The story of the Afghan warlords

  1. This well researched book was written before the events of September 11th 2001. Staring his career as a journalist for the Far Eastern Economic Review, Ahmed Rashid has been reporting on Afghanistan since 1979. He is one of the few international journalists to have interviewed the Taliban leaders. The book sheds new light on this shadowy movement, as well as on the Al Qaida and is relevant in the present day context, to understand the psyche and ideology of the Taliban, as it continues to raise its menacing head, which is evident from recent events in the Frontier Provinces of Pakistan.
  2. The main argument of Rashid is that the world and in particular the United States ignored the plight of Afghanistan after the end of the Cold War. The Mujaheddin who were crucial in the defeat of the Soviet Union were abandoned as Afghanistan drifted into civil war. Out of these conditions rose the Taliban, a movement which gained the reputation of religious fanaticism in its interpretation of Islam and which led to unheard of persecution of women in Afghanistan. Rashid painstakingly describes the humanitarian disaster affecting Afghanistan. It has the world's largest refugee population, with 3.6 million refugees outside the country, 2.2 million in Pakistan and 1.2 million in Iran. Rashid describes the roots of the Taliban in the refugee camps of Pakistan. They were a direct consequence of the war against the Soviet Union which had claimed 1.5 million lives. The followers of Mullah Omar were brought up in the "madrassas" (refugee camps) in Pakistan and their teachers followed the word of the prophet. The subjugation of women became the mission of the true believers and a fundamental marker that differentiated the Taliban from the former Mujaheddin. Refugees from Afghanistan were joined in the camps by 35,000 Muslims from over 43 countries between 1982 and 1992. One of these recruits was a wealthy Saudi student named Osama Bin Laden. These students believed that due to the defeat of the Soviet Union, Islam could defeat the other world power, namely the USA.
  3. The brutality of the Taliban against their opponents is described by Rashid in his account of the capture of the town of Mazar -e- Sharif in the North. The Hazara defending forces were subject to a massacre. "The Taliban went on a killing frenzy, driving their pick-ups up and down the narrow streets of Mazar, shooting to the left and right and killing everything that moved- shop owners, cart pullers, women and children, and even goats and donkeys.....No one was allowed to bury the corpses for the first six days. Dogs were eating human flesh and going mad and soon the smell became intolerable.". as reported by one onlooker.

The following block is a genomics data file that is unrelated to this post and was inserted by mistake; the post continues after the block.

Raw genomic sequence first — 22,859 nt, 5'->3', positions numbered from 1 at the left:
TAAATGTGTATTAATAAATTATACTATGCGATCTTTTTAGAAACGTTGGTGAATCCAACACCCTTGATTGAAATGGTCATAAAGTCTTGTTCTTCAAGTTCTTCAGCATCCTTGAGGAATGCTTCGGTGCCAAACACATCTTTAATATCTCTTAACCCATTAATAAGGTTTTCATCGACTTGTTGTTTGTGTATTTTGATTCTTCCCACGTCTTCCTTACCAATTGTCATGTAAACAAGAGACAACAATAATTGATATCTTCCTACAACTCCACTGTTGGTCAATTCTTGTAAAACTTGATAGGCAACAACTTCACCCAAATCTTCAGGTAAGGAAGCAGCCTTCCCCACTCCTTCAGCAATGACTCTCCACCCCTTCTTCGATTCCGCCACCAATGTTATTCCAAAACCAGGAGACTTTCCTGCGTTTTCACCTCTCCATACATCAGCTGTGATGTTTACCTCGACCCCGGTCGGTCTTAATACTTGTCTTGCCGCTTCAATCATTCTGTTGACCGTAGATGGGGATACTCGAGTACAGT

4. The author shows how Afghanistan has since the 19th century been the focus for conflict between world powers. In the 19th century Britain fought Russia over the country in what was known as the "great game", to defend its position in the Indian sub-continent. The US used the local mujaheddin plus the reactionary governments of Saudi Arabia and Pakistan as its allies against the Soviet invasion. This has acquired a rationale of its own as Pakistan pursued its own agenda in Afghanistan of supporting the Taliban. This was because many of the militants fighting in Kashmir were being trained by them. The prospects for oil exploration in the Caspian Sea region and the desirability of building an oil pipeline through Afghanistan further disturbed the forces of imperialism. The Taliban played off two companies competing for the oil contract - Unocal and Bridas. The potential economic importance of the area as well as the fact that Islamic fundamentalism was spiraling out of control in South Asia became an issue of world concern and led to UN led sanctions against the Taliban regime in 1998. The tension increased with increasing terrorist attacks on US targets.
  5. The author concludes that there is a lesson to be learnt from the collapse of the Soviet regime "-those who intervene in Afghanistan can face disintegration themselves" "By walking away from Afghanistan as early as it did, the USA faced within a few years dead diplomats, destroyed embassies, bombs in New York and cheap heroin on its streets as Afghanistan became a sanctuary for international terrorism and the drugs mafia." This was before the events of September 11th. When the US returned to Afghanistan again however it was not with aid but with bombs, as revenge for New York became the prime aim of US foreign policy. But the influence of Islamic fundamentalists cannot be dealt with by bombing one country. Their arrests which are being made all over the world, including in Europe and the USA show that this is the case. This was recognized by the author before the events of September 11th. The book has been reissued with a new foreword since that day.
  6. The book is neatly presented with comprehensive maps and factual data. The facts and figures quoted are factually correct and the book not only makes interesting read but also adds to the existing knowledge of the reader on the subject. The book makes a strong impact on the reader and forces one to focus on the recent happenings in the region in a new perspective. The book has been chapterised in a logical sequence, that facilitates comprehension. The use of relevant appendices such as Taliban decrees, organizational structure and chronology of events, are enlightening to say the least. The detailed bibliography clearly speaks of the efforts and the research carried out by the author. The author has put together a surprisingly large amount of information in a book of 276 pages. The book is fairly priced and could form part of personal collections or libraries at units and formations. It is overall, a must read for all.

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